Interview: Bruce and Brian Findlay talk about the kidney donation that saved Brian's life

THEY grew up together, went into business together and shared as one the grief of their mother's sudden death.

When their older brother left home to live in England, never to be heard of again, their bond grew closer and stronger.

Music mogul Bruce Findlay and his brother, Brian, may have had the usual sibling spats as youngsters, but they matured to become friends as well as brothers.

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Now they share a brotherly bond that's far more than simply skin deep, thanks to a touching gift of life that means this Christmas will be a family celebration like no other.

Brian, 74, is today fighting back to full fitness following a transplant operation in July that saw him receive one of his brother's kidneys.

Since then the pair have extended their brotherly bond by taking leading roles in a new NHS campaign aimed at encouraging more people to register as organ donors.

While Bruce's links with super group Simple Minds meant the operation made headlines at the time, they only scratched at the surface of the deep bond that ties the brothers.

It's only now, as both continue to recover, that the enormity of what they've been through has hit home.

"I think at the time we were a bit flippant and sanguine about it all," explains Brian, who lives with wife Maureen on Queensferry Street. "I just wanted it over and done with and to get my life back.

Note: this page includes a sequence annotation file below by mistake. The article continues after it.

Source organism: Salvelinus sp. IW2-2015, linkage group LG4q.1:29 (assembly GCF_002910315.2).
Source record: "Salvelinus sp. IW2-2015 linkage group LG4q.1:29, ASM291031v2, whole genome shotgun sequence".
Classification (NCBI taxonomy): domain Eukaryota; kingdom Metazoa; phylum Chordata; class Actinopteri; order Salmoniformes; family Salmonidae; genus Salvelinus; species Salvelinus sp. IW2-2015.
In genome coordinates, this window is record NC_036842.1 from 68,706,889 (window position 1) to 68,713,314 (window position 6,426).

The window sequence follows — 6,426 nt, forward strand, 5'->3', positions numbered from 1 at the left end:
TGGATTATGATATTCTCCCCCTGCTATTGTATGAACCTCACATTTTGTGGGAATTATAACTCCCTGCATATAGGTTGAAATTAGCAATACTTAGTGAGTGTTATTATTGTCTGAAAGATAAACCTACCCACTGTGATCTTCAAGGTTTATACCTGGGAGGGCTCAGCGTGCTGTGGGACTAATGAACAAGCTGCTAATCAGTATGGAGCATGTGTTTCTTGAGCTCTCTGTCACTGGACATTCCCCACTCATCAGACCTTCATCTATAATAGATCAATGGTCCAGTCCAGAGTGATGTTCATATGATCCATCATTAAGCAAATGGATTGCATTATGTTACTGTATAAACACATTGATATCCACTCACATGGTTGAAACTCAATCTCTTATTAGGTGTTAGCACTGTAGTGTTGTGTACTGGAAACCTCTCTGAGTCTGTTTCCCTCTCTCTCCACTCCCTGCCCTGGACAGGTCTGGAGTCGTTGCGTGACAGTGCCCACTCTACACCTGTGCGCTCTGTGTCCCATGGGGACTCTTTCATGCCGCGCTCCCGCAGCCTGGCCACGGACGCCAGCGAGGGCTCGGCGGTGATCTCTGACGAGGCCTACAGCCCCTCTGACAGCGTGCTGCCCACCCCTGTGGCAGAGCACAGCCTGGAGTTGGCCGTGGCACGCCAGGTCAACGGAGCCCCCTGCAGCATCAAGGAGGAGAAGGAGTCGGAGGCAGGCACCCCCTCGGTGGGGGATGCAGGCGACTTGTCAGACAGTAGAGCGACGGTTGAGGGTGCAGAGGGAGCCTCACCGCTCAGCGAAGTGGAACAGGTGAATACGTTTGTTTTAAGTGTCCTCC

"But recently it's gone through my mind many, many times.

"What can I say to him that can show how grateful I am?"

Indeed, finding the right words to sum up his feelings is a struggle, even though the pair are now closer than ever.

"We're both sentimental in some ways but we've never been the kind of brothers to be crying on each other's shoulder, but we've always known that we are always there for each other.

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"The seriousness of this and the importance of what he's done has hit me more and more as time goes on," he adds.

"To be honest, there aren't really words to express how I feel."

The kidney swap set a poignant seal on a close relationship that has endured down the decades.

The brothers were still young when their parents divorced - a rare event in the early 1950s - leaving their mum to raise them and their older brother, Rory, alone.

The pair were living in Falkirk when they launched the first of a string of record shops that would change the face of Scottish music scene.

Bruce's became synonymous with cutting edge music. For thousands of 1970s and 80s teenagers, the brothers' music shops were essential meeting points to pick up the latest vinyl and carry it home in an "I found it at Bruce's" bag.

"Because Brian's eight years older than me, I suppose I saw him as a bit of a father figure," says Bruce.

"When I was ten, he was 18 and making money and I looked up to him.

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"When we went into the record shop business, opening Brian Findlay's record shop in Falkirk and then Bruce's in Edinburgh in 1969, not for a moment did we think it would become a phenomenon."

Their bond was strengthened by the disappearance of their older brother, Rory, who left for London in the late 1960s and was never heard of again.

"He would be 76 now," adds Bruce. "We don't know where he is, which is regrettable and sad."

The shocking death of their mum from oesophageal cancer, aged 56, just a week after their business was launched, was also heartbreaking.

"I was 23 at the time," recalls Bruce. "She died very suddenly, choked to death.